Eye of The Sahara

Located in Mauritania, the Eye of the Sahara also known as the Richat Structure is a huge circular formation; it was originally thought to be a crater. It has been studied by numerous geologists. And for a while, scientists did think that the Eye of the Sahara was an impact crater. But they didn't find enough melted rock to make that guess hold water. Current theories suggest a much more complicated story behind this incredible natural formation but the more recent and accepted theories suggest that it is, in fact, a product of erosion that took place in geological time.

Two Canadian geologists think that the Eye's formation began more than 100 million years ago, as the super-continent Pangaea was ripped apart by plate tectonics and what are now Africa and South America were being torn away from each other.

Molten rock pushed up toward the surface but didn't make it all the way, creating a dome of rock layers, like a very large pimple. This also created fault lines circling and crossing the Eye. The molten rock also dissolved limestone near the center of the Eye, which collapsed to form a special type of rock called breccia.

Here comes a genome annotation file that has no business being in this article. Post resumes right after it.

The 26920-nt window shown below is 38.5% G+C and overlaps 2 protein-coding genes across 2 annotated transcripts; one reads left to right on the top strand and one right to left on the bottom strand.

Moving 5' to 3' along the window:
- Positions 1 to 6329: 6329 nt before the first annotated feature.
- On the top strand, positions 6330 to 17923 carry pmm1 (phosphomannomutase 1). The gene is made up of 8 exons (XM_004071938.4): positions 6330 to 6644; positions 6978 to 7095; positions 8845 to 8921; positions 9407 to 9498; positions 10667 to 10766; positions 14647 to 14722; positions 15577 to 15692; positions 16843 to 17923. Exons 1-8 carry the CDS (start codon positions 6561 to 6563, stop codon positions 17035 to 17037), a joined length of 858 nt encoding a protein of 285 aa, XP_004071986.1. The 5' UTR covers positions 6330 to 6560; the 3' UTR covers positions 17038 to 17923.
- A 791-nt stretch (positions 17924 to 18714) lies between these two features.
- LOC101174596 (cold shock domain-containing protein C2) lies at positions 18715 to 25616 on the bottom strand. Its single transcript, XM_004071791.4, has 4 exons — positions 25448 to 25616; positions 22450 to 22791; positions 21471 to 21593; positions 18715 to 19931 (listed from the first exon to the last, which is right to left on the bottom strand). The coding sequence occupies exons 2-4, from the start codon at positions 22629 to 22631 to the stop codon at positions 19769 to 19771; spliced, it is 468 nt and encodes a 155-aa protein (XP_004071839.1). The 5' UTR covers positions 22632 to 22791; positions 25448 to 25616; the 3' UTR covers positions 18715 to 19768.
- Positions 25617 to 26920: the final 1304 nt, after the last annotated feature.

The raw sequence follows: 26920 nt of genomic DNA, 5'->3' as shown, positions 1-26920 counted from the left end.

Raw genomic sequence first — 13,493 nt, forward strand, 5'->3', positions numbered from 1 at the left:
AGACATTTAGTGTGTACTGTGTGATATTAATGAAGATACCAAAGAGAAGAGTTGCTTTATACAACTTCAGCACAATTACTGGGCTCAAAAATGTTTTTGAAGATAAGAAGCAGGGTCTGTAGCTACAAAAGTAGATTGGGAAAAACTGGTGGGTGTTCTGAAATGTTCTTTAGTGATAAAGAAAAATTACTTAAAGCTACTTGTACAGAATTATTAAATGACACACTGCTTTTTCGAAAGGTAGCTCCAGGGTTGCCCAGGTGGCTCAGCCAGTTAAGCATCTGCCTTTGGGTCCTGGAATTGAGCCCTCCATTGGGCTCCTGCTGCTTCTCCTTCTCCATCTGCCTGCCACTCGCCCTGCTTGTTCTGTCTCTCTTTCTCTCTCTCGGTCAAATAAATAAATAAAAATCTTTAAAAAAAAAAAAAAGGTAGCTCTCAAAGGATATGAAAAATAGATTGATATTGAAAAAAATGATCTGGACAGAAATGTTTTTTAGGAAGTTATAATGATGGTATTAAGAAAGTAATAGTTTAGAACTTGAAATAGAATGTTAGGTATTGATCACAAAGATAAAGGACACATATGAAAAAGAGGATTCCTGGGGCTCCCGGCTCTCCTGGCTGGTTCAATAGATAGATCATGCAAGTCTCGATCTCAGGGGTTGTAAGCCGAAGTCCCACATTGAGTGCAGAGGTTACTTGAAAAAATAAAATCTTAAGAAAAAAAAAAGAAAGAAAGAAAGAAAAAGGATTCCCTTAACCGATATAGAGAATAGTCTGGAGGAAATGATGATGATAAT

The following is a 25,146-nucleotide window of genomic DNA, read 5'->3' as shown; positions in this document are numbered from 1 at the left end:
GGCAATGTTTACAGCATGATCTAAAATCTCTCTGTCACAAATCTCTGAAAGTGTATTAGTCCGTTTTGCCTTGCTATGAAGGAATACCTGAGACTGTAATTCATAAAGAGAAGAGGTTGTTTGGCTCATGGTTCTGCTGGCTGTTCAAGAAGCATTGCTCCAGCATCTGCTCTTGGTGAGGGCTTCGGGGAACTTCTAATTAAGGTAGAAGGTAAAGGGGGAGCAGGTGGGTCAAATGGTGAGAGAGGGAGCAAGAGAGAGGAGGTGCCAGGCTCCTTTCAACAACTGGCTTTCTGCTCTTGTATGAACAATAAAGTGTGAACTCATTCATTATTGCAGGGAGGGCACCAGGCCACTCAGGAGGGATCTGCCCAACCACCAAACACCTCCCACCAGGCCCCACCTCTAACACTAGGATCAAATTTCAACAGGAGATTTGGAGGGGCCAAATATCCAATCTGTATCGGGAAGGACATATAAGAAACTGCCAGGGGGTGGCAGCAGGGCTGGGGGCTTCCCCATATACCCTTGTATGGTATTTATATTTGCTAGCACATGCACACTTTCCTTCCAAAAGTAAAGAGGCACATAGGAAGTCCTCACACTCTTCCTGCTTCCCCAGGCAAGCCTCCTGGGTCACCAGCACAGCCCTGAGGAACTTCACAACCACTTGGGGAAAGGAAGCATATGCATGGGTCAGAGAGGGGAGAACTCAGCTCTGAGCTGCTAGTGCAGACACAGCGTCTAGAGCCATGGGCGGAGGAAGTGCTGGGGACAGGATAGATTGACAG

A little after 100 million years ago, the Eye erupted violently. That collapsed the bubble partway, and erosion did the rest of the work to create the Eye of the Sahara that we know today. The rings are made of different types of rock that erode at different speeds. The paler circle near the center of the Eye is volcanic rock created during that explosion.

The main ring structure of the Eye is the eroded remains of what was once a dome of layers of Earth's crust.

According to zmescience, “The Richat structure (Sahara, Mauritania) appears as a large dome at least 40 km in diameter within a Late Proterozoic to Ordovician sequence. Erosion has created circular cuestas represented by three nested rings dipping outward from the structure. The center of the structure consists of a limestone-dolomite shelf that encloses a kilometer-scale siliceous breccia and is intruded by basaltic ring dikes, kimberlitic intrusions, and alkaline volcanic rocks”

Some people believe that the Eye of the Sahara is actually the remains of the city of Atlantis, which Plato described as concentric rings of water and land.

Sources:

http://www.businessinsider.com/the-eye-of-the-sahara-is-still-a-mystery-2016-7?r=UK&IR=T

https://en.wikipedia.org/wiki/Richat_Structure

http://www.zmescience.com/science/geology/the-eye-of-the-sahara-05102010/

Pic Source:

https://en.wikipedia.org/wiki/File:Richat_Structure_-_SRTM.jpg
Eye of The Sahara Eye of The Sahara Reviewed by Tripzibit on 22:31 Rating: 5

No comments:

Powered by Blogger.